“The armed police came on March 28 and 29, and there are a lot of armed police around right now. They had been keeping a low profile, but they are much more open since vice premier Sun Chunlan arrived here,” a Shanghai resident identified only as “Feng” told America’s Radio Free Asia (RFA) in April.

Shanghai has also seen incidents, documented in videos leaking from unnamed sources online, of residents fighting with government quarantine enforcers and attacking officials while demanding food. The Communist Party did not allow residents of Shanghai time to stock up on food, medicine, and other necessities before forcing the city of 26 million into lockdown.

“That policy has come under sharp criticism as Shanghai, China’s largest city, with 26 million people, remains under harsh lockdown,” Time admitted. “But Sun is staunchly upholding Xi’s diktat. She may not have destroyed China’s glass ceiling, but Sun is both reformers’ best hope and their strongest argument.”

Sun’s boss Xi also appears on the Time 100 list, regaled for having “a profound impact domestically and globally since ascending to power as Communist Party General Secretary in 2012, soon after which he became President and since has developed the biggest Chinese personality cult since Mao’s.”

File/Vice chairman of the Standing Committee of the National People’s Congress Li Jianguo (L) talks to Sun Chunlan, head of the United Front Work Department of the Communist Party of China Central Committee, during the third session of the 12th National People’s Congress at the Great Hall of the People in Beijing on March 8, 2015. (WANG ZHAO/AFP via Getty Images)

The Time write-up of Xi addresses the many documented human rights atrocities he has presided over only in passing – notably referring to the genocide of Uyghur, Kazakh, Kyrgyz, and other ethnic minorities in occupied East Turkistan only as “horrific human-rights abuses,” but not using the word genocide. Both the administrations of Presidents Donald Trump and Joe Biden have deemed the Uyghur genocide a genocide.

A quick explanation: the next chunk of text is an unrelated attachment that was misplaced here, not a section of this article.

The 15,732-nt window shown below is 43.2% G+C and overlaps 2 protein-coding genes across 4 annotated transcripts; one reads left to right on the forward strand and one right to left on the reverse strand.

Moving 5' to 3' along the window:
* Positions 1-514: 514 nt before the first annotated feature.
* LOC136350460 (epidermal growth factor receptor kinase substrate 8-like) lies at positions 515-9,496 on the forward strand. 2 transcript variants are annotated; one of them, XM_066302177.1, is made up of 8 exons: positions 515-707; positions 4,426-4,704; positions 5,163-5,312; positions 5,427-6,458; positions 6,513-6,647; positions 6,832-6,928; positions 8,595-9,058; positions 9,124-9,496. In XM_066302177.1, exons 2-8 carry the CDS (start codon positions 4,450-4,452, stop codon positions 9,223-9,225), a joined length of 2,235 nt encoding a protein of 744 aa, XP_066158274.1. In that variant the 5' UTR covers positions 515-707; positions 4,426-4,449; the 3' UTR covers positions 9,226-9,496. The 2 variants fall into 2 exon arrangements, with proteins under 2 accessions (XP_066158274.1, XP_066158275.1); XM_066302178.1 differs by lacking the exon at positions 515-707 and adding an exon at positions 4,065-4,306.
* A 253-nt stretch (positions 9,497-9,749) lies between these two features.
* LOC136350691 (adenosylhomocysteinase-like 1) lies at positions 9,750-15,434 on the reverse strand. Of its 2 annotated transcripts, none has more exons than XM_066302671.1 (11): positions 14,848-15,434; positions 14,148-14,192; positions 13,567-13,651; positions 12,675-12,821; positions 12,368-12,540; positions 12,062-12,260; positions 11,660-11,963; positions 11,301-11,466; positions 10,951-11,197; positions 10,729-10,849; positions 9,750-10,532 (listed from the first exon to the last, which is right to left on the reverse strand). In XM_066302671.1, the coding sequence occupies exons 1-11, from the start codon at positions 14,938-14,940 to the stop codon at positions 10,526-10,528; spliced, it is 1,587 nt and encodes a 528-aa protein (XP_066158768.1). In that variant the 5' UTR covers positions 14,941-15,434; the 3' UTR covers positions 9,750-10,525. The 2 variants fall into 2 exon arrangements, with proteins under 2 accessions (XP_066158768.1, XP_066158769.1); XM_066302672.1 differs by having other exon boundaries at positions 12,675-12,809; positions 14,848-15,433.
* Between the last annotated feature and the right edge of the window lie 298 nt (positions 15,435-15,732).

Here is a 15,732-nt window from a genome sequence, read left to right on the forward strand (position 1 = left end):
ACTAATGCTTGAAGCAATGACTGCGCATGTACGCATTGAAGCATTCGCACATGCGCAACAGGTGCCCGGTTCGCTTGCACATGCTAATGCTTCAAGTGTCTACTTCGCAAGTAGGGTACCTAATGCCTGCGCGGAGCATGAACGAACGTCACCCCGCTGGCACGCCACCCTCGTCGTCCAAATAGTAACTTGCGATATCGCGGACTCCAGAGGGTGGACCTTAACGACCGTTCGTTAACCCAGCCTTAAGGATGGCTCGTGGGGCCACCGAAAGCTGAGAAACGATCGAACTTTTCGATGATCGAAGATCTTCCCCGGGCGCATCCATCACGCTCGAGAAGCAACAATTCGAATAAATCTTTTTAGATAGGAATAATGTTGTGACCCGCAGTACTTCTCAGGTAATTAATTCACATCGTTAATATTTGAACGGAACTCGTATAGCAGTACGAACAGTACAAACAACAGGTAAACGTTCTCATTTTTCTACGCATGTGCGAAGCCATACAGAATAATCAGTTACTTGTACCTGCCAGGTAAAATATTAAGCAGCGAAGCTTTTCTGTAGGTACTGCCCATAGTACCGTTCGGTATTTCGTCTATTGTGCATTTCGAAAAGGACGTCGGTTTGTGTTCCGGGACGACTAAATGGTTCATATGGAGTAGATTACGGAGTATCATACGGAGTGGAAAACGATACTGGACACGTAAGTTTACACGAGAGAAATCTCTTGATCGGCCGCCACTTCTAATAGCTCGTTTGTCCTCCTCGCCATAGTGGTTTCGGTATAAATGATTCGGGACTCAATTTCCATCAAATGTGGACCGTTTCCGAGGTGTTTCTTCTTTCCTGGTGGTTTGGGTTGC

Time also appears to express displeasure with Xi for not having “distanced himself from a warmongering Vladimir Putin,” but omits the widespread persecution of Christians, Muslims, Tibetan Buddhists, and Falun Gong practitioners; the evidence of rampant live organ harvesting out of political prisoners sometimes referred to as “execution by organ removal;” and the many accusations of using espionage networks for intimidating refugees, stealing critical intellectual property, and gaining undue influence on the government in the United States.

Neither article notes the tremendous abuses China perpetrates on women specifically – even Sun’s write-up, which presents her as evidence of China’s growing gender equality – including decades of using forced abortions and the killing of infants to implement its “one-child policy.” The Chinese government boasts that the policy, implemented from 1980 to 2016, killed 400 million people (“prevented” 400 million “births”).

In East Turkistan’s concentration camps, China uses gang rape to torture female inmates, survivors have testified. Some have stated that Chinese guards used electric batons to rape them. Widespread reports from survivors of both the camps and East Turkistan’s repressive regime generally have accused Chinese officials of implementing a mass forced sterilization campaign to prevent Uyghur and other non-Han women from having children – a critical factor in declaring the practices in that region a genocide.

Sun has not many any public statements against her regime’s abuses against women in East Turkistan or elsewhere at press time.